The floodwaters resulting from the intensive rain that recently affected thousands of homeowners in North and South Carolina because of Hurricane Florence and the forest fires that burned out thousands of homes in California earlier this year have taught many of these homeowners one thing: They most probably have inadequate homeowner’s insurance.
That was also a big lesson for many homeowners during 2017 with the major hurricanes and wildfires that occurred that year. In many instances during 2017, homeowners could not fully repair their damaged homes with insurance proceeds they received because these homeowners did not understand until too late what their homeowner insurance policies did, and did not cover, with respect to fire and water damage.
There is no doubt insurance documents – especially the homeowner insurance declaration page – are not easy to understand. But even if a homeowner understands the policy, it is difficult many times to estimate the value of everything in the house. Frequently a homeowner is guessing or “guess estimating” what the value of a damaged or destroyed item was before the disaster.
There is one thing that homeowner insurance policies have in common, yet many homeowners are not aware of, and that is that the standard homeowner’s insurance excludes flood damage. The federal government’s National Flood Insurance Program is the biggest seller of flood policies to homeowners and small businesses.
In August 2017, Hurricane Harvey affected portions of Houston, TX. Flooding that resulted from the torrential and persistent rain of the hurricane damaged properties outside the highest risk flood areas, leaving many homeowners in these areas with flood damaged homes but without flood insurance.
Employees with federally-backed home mortgages must purchase flood insurance if they are located in a designated high-risk flood area. Federal flood insurance policies provide coverage of up to $250,000 for rebuilding and $100,000 for damaged contents resulting from flooding.
For those employees living in areas close to flood-prone areas and who can afford to pay the premiums for a flood insurance policy, a flood policy is worth it just alone “for the peace of mind”. Flood insurance policies may cost $500 to $1,000 a month, depending on where a house is located. Note that a flood insurance policy is in addition to a homeowner’s insurance policy.
Another potential problem is that in many standard homeowner insurance policies, the maximum payout in case damages may be insufficient to rebuild the home and replace its contents. Homeowners often fail to increase policy limits if they upgrade their homes. Homeowners also can find that their policy limits are inadequate when everyone in a disaster-hit area seeks building materials and contractor services simultaneously, thereby driving up costs for building materials and labor.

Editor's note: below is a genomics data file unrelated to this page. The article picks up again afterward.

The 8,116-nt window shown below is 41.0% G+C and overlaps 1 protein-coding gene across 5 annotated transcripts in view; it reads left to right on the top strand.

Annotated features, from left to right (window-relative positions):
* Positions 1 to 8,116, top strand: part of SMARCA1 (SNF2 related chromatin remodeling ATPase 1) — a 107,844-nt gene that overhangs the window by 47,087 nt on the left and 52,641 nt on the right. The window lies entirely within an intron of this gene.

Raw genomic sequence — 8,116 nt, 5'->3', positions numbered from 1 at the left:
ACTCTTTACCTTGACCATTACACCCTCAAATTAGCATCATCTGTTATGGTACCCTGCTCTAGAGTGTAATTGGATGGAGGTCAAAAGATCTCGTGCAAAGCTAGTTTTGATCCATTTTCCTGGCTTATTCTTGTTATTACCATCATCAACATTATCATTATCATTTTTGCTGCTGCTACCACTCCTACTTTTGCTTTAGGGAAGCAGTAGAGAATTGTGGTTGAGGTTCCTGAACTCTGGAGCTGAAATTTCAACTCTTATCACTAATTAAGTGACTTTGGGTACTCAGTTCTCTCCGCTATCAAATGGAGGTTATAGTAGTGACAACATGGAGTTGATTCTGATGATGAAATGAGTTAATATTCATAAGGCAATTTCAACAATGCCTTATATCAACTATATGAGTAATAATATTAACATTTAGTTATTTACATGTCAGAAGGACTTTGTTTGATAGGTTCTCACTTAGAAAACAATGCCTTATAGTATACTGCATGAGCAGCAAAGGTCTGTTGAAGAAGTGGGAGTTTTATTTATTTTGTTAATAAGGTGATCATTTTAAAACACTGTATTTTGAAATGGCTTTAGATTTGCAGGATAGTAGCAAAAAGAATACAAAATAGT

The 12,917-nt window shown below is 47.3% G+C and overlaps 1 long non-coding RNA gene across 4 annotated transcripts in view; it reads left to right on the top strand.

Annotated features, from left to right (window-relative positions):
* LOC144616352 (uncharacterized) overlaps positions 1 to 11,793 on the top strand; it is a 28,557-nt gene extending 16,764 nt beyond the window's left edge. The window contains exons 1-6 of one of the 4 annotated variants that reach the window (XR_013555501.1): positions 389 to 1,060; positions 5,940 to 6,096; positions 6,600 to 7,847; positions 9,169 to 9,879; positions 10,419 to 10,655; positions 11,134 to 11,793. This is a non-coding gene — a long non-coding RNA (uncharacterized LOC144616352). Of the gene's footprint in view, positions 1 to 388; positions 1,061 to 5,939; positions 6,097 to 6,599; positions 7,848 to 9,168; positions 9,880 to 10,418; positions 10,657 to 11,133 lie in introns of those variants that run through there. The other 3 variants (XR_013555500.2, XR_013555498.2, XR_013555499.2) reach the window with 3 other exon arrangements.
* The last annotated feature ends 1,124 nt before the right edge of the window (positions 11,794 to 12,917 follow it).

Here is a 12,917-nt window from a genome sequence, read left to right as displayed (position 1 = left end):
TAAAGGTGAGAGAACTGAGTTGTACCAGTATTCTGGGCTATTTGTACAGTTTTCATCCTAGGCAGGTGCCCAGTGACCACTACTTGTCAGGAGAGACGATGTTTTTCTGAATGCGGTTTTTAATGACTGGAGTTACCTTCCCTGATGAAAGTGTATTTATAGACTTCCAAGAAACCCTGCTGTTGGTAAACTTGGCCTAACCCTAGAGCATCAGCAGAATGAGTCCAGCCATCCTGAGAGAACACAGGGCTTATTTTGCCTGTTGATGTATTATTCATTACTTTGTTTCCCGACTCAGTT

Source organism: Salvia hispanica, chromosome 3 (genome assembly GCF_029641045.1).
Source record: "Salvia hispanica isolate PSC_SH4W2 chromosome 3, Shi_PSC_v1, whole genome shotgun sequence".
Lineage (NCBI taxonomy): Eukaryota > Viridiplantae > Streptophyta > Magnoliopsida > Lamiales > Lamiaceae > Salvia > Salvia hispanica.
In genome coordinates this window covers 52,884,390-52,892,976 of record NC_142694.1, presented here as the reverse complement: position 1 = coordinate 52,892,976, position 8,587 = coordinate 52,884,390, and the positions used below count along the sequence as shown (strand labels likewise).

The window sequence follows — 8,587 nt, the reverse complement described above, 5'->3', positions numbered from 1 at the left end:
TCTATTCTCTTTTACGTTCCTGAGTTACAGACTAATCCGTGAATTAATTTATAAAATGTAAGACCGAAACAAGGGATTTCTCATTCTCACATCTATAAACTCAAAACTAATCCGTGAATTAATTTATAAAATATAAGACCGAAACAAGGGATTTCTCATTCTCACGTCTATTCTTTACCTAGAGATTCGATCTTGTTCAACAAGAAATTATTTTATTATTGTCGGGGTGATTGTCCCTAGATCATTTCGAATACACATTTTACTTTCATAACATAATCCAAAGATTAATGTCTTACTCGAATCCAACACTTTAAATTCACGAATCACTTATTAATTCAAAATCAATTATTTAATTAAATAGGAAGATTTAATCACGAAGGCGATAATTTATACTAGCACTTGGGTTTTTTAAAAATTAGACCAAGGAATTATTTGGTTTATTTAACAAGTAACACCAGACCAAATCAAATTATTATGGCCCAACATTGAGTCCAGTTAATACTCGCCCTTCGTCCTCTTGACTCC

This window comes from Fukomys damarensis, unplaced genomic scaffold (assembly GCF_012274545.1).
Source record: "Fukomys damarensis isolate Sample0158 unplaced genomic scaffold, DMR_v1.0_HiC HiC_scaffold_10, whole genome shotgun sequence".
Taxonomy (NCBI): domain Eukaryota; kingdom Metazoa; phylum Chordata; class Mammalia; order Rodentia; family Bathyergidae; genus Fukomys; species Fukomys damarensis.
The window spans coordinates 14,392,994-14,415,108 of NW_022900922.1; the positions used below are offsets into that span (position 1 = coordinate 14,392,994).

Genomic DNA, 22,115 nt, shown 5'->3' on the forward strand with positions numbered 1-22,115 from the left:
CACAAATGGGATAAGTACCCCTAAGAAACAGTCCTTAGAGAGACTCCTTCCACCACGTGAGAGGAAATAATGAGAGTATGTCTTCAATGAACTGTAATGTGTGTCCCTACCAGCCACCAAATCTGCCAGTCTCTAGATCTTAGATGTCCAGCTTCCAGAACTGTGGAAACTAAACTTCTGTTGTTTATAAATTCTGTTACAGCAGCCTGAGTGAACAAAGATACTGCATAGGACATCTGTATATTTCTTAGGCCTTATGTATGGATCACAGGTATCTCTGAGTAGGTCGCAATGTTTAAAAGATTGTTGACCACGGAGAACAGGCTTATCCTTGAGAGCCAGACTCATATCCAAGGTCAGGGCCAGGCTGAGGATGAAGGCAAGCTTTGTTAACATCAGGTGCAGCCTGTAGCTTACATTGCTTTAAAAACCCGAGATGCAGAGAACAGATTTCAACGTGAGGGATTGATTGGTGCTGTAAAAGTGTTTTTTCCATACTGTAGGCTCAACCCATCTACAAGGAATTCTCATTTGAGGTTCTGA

Homeowners are encouraged to perform certain actions before a disaster strikes to make sure they have adequate insurance. They are:
- Make sure they have “replacement” cost coverage rather than “actual cash-value” (ACV) coverage. Insurance companies sometimes provide ACV coverage that takes depreciation of damaged items into account and therefore could fall short of covering replacement. This leaves a homeowner policyholder more to pay to replace for home contents.
- Make a list and take pictures of home contents if necessary. Homeowners should inventory possessions and store the list outside the home. Employees with expensive items such as jewelry and heirlooms can obtain specialized coverage. If upgrades have been made to the house such as additions, a new kitchen and bathrooms, photographs should be taken and emailed to the homeowner’s insurance company as soon as the additions and upgrades are completed.
Here is a summary of what all homeowners should do when it comes to their homeowner’s insurance:
Read the homeowner policy. While these policies can be difficult to understand, it is especially important to know what is excluded from coverage, like flooding.
Live in or anywhere near a flood zone? Then buy a flood insurance policy through an agent or by contacting the National Flood Insurance Program (https://www.fema.gov/national-flood-insurance-program).
Excess flood insurance. For high value homes, homeowners should consider excess flood insurance to cover losses above the federal policy limits.
Maximum policy payout. Know the maximum a homeowner’s policy will pay out. Be aware that costs spike after disasters.
Home capital improvements. Expand insurance coverage (limits of coverage) after a major home capital improvement.
Inventory possessions. Inventory possessions including proof of purchase and details such as make and model and store this list outside the home.
Steps to avoid claims for water and wind damage resulting from hurricanes and other tropical storms. Take steps to avoid claims such as installing storm shutters and securing one’s roof.